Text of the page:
Automated snacks line boosts crisp manufacturer

THE installation of a bespoke snacks packaging line from Ishida has allowed a premium crisp manufacturer to utilise the benefits of automation.

Owned and managed by third-generation farmers, the Stratherns, Fairfields Farm began manufacturing crisps in 2006 using potatoes grown on the farm. The brand has grown from there and today supplies crisps to a variety of foodservice and specialist retail outlets across the UK.

Ishida explained that Fairfields Farm’s focus on independent retailers sets the brand apart from supermarket-supplying competitors and has helped contribute to its success with recent sales volume growth of over 40% in the past year.

This led the company to approach Ishida to install a new automated packaging line to support its existing operation, which had reportedly become too slow and labour intensive to cope with the increased production requirements.

Operations director Simon Heard explained, “Quality is central to every stage of our production – from the potatoes we choose for our crisps to the machines on our lines. I was aware of Ishida and their capabilities from my 30 years of food production experience, so when it came to selecting a supplier, they were our clear choice.”

Space is at a premium in Fairfields Farm’s manufacturing facility so the compact footprint of the line was a key benefit. The complete packaging line now runs in parallel with an existing line comprising multihead weigher, bagmaker and manual case packing – with the old line mostly handling larger pack sizes where line speed is not as critical.

The new fully automated line comprises an Ishida RV series 14-head multihead weigher, INSPIRA bagmaker, seal tester, checkweigher and the ACP-711 automatic casepacker.

Since installation, Ishida revealed that the company has seen a ‘significant increase in output, enhanced quality control and more efficient staff deployment’.

The multihead weigher and bagmaker combination handles bag sizes from 25g to 150g up to 120 packs per minute, delivering a 50% increase in speed. Weighing accuracy is described as being within 4% of the optimum target weight, ‘significantly’ reducing product giveaway on the most popular 40g size.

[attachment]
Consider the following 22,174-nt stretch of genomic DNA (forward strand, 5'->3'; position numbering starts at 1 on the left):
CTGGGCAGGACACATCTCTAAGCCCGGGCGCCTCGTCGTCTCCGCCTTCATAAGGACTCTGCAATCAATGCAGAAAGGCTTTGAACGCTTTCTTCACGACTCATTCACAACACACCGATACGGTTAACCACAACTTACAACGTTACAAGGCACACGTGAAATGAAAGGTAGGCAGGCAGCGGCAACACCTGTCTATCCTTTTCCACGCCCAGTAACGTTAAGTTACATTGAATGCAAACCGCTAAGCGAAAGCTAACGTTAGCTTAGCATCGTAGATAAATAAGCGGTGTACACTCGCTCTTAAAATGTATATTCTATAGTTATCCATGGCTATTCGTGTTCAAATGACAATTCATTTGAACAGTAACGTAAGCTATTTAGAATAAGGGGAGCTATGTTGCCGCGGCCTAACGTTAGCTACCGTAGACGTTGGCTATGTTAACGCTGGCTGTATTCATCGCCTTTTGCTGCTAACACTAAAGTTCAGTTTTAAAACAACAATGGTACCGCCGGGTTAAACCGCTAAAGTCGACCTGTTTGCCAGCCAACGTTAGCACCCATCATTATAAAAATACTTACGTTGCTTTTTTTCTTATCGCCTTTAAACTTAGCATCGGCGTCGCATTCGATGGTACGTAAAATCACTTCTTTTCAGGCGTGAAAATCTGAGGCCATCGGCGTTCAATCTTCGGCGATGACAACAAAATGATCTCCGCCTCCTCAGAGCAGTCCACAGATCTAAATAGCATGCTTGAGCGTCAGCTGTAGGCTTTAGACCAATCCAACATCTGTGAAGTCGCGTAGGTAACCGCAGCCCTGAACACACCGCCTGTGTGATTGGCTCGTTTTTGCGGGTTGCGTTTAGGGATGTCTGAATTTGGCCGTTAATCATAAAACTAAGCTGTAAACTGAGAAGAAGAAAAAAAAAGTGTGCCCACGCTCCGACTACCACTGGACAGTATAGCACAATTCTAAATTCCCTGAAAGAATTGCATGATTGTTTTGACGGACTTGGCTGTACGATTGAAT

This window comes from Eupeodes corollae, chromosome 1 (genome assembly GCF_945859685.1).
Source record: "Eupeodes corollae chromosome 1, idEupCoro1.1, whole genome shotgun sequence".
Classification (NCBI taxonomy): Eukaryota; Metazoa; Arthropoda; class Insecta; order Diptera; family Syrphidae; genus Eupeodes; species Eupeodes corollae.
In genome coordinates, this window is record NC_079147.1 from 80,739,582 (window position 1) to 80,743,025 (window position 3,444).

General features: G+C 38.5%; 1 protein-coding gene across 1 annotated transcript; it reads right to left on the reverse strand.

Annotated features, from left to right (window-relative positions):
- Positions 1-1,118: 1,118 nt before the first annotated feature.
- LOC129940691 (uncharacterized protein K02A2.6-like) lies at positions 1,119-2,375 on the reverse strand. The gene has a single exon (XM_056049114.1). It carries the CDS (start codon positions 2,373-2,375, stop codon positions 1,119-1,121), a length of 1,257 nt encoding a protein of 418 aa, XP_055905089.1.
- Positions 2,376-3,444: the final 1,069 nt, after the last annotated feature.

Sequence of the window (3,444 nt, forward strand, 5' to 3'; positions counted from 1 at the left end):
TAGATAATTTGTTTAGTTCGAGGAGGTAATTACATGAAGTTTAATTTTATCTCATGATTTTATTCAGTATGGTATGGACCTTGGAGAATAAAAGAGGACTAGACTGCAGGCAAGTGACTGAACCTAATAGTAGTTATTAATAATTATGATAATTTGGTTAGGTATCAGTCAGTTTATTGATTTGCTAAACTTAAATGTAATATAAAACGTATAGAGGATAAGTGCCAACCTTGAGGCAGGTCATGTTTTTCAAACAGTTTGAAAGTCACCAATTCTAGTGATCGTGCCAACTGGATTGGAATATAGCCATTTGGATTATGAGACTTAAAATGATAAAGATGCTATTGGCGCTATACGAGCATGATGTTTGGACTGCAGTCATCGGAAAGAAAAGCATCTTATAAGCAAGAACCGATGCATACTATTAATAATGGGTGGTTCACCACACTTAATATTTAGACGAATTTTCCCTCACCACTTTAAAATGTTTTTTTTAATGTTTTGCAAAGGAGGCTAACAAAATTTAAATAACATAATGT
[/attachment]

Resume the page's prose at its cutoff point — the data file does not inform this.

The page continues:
One of the major benefits of the casepacker is its ability to keep up with the fast pace of the rest of the line. And as an automated operation, this has enabled factory personnel to be re-utilised elsewhere.

“With manual casepacking, we would typically have two or three people at the end of the line,” Simon added. “With the installation of the Ishida ACP casepacker, these workers were freed up which made the addition of an extra shift to meet the increased demand that much easier.”

Fast changeovers are described as a further advantage of the equipment. For example, easy removal of the hoppers on the CCW-RV-214 facilitates fast cleaning of the weigher during flavour changes, while the casepacker can be quickly switched between case formats at the touch of a button.

The seal tester and checkweigher are designed to ensure any out-of-spec packs are rejected. The seal tester can also measure and feedback air-fill data directly to the bagmaker, allowing automatic adjustment of the bagmaker operation to maintain a constant pack thickness.

Simon also praised the simplicity of the INSPIRA operation. “The INSPIRA’s screen is clear and makes it really easy to understand any issues that arise and how to solve them,” he stated. “That and the combination of different languages available on the display aids the rapid training of a diverse range of staff.”

The complete packing line is at the heart of the company’s five-year expansion plan and the company expects to see a return on investment within two-and-a-half years.